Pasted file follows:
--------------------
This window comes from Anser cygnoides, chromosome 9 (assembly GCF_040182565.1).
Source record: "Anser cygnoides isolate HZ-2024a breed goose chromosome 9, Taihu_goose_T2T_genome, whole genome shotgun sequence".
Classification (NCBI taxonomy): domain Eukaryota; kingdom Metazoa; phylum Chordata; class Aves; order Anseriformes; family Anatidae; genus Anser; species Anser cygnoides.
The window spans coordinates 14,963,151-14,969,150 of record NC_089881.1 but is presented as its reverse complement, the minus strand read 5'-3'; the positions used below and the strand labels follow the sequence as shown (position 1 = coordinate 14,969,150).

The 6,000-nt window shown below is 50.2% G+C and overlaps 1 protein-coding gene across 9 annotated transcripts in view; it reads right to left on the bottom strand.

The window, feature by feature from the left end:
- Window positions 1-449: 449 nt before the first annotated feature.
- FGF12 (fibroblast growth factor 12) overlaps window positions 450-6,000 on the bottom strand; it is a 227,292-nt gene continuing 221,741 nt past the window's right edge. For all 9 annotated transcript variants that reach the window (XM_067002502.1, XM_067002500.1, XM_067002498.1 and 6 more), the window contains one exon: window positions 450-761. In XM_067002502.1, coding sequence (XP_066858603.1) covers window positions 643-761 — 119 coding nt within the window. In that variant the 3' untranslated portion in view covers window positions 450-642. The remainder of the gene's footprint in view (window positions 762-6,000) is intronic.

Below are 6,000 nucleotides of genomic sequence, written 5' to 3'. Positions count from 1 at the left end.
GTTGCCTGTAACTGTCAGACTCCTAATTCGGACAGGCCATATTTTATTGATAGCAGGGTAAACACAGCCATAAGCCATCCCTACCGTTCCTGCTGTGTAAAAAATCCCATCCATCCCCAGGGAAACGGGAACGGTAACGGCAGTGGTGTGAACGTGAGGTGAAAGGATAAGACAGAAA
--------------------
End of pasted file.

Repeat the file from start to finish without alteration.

This window comes from Anser cygnoides, chromosome 9 (assembly GCF_040182565.1).
Source record: "Anser cygnoides isolate HZ-2024a breed goose chromosome 9, Taihu_goose_T2T_genome, whole genome shotgun sequence".
Classification (NCBI taxonomy): domain Eukaryota; kingdom Metazoa; phylum Chordata; class Aves; order Anseriformes; family Anatidae; genus Anser; species Anser cygnoides.
The window spans coordinates 14,963,151-14,969,150 of record NC_089881.1 but is presented as its reverse complement, the minus strand read 5'-3'; the positions used below and the strand labels follow the sequence as shown (position 1 = coordinate 14,969,150).

The 6,000-nt window shown below is 50.2% G+C and overlaps 1 protein-coding gene across 9 annotated transcripts in view; it reads right to left on the bottom strand.

The window, feature by feature from the left end:
- Window positions 1-449: 449 nt before the first annotated feature.
- FGF12 (fibroblast growth factor 12) overlaps window positions 450-6,000 on the bottom strand; it is a 227,292-nt gene continuing 221,741 nt past the window's right edge. For all 9 annotated transcript variants that reach the window (XM_067002502.1, XM_067002500.1, XM_067002498.1 and 6 more), the window contains one exon: window positions 450-761. In XM_067002502.1, coding sequence (XP_066858603.1) covers window positions 643-761 — 119 coding nt within the window. In that variant the 3' untranslated portion in view covers window positions 450-642. The remainder of the gene's footprint in view (window positions 762-6,000) is intronic.

Below are 6,000 nucleotides of genomic sequence, written 5' to 3'. Positions count from 1 at the left end.
GTTGCCTGTAACTGTCAGACTCCTAATTCGGACAGGCCATATTTTATTGATAGCAGGGTAAACACAGCCATAAGCCATCCCTACCGTTCCTGCTGTGTAAAAAATCCCATCCATCCCCAGGGAAACGGGAACGGTAACGGCAGTGGTGTGAACGTGAGGTGAAAGGATAAGACAGAAA